One thought on “Building Intercultural Connections through Literacy Community Explorations of Global and Multicultural Literature

  1. Michele Bosler says:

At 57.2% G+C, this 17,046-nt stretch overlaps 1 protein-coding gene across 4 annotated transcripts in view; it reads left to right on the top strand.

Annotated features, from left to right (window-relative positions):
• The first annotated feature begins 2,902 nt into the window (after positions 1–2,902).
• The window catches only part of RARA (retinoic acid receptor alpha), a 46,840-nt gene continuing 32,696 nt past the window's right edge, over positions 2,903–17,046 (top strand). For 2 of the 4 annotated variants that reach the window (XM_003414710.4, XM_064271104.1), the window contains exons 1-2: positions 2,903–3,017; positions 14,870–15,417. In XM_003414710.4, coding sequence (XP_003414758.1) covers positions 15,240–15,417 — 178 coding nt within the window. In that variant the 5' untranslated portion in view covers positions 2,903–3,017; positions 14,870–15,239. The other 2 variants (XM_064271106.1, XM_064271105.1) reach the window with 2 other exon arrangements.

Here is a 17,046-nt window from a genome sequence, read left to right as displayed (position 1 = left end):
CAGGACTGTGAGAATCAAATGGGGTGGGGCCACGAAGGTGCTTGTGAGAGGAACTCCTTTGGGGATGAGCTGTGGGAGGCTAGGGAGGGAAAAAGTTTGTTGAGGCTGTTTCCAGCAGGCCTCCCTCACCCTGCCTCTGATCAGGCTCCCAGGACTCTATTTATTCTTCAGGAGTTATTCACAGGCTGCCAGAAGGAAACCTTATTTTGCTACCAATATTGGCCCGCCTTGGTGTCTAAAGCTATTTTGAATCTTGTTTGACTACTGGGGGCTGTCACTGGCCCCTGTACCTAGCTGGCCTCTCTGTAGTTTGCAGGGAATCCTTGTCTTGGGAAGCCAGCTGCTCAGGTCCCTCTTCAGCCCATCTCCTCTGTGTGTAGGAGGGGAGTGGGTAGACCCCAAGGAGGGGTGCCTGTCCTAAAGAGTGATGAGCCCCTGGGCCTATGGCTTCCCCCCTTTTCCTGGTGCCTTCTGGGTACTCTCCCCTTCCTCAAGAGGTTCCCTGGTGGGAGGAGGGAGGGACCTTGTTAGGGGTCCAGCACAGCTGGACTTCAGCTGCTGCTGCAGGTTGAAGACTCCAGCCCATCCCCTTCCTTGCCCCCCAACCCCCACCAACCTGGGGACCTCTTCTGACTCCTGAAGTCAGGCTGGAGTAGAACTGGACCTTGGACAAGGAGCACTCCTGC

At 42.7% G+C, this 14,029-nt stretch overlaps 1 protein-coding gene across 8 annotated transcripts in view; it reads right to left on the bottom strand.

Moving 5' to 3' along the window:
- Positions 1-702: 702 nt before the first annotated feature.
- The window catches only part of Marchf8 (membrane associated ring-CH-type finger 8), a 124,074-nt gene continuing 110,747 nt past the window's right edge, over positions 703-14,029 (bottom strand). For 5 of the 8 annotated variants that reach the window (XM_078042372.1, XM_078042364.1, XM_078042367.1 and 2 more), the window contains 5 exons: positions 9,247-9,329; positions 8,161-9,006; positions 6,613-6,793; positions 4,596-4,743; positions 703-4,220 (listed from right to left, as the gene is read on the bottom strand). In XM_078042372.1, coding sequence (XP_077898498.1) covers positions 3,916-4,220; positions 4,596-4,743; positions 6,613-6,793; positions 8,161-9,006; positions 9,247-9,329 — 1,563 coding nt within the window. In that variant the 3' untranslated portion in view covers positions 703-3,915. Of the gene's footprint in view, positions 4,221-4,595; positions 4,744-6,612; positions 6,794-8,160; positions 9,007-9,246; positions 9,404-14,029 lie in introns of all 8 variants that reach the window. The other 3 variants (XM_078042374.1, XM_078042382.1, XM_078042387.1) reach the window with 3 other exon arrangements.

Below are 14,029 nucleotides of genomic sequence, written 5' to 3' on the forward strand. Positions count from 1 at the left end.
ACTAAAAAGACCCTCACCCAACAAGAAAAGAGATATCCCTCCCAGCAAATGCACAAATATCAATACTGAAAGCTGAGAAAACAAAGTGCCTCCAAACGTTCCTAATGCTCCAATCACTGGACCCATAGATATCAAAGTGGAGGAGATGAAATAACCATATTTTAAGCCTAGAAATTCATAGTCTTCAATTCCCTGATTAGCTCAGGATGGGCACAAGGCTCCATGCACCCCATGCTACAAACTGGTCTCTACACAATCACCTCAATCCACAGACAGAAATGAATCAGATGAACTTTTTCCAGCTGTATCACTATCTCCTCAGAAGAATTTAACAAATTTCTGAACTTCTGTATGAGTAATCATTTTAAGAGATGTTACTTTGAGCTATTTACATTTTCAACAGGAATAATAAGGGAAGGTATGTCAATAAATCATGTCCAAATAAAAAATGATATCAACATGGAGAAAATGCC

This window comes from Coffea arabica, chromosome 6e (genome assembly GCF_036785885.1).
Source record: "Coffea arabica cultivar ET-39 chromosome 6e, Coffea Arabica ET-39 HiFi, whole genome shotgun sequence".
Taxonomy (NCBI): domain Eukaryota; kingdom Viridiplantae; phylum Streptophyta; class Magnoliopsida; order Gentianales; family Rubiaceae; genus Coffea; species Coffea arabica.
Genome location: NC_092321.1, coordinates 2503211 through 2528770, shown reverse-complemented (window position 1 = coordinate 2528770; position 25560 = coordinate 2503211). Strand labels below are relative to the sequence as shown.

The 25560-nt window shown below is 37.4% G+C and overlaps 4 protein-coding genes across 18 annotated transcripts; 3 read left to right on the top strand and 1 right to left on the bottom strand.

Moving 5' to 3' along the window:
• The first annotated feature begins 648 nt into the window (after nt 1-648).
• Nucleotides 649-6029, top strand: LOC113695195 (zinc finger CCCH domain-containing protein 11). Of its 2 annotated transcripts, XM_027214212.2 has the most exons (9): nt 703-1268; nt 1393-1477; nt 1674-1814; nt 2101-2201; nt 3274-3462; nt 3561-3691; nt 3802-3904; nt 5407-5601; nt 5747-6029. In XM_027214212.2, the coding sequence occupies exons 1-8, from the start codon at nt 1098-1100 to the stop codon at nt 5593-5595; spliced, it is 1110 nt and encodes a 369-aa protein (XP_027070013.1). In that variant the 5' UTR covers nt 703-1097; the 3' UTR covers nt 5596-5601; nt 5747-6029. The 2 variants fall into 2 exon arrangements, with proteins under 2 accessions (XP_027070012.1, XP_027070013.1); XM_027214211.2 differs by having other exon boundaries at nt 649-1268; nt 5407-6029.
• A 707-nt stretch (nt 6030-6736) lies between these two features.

I wish that more teachers took such an innovative approach to embracing our cultures. As an American, I embody several different culture through our families bloodlines. We celebrate holidays with many Polish and German traditions. Through our celebrations, I have been able to inform many people about how our culturevhas had an impact on my life and my families life. These students now have a basic understanding that we are all different and yet all the same. If every teacher took advantage of this opportunity, there would be so much more tolerance of other cultures and may create a general sense of intrigue to understand them. I do hope that more teachers read this and implement these strategies into their classrooms to better the future of our great nation.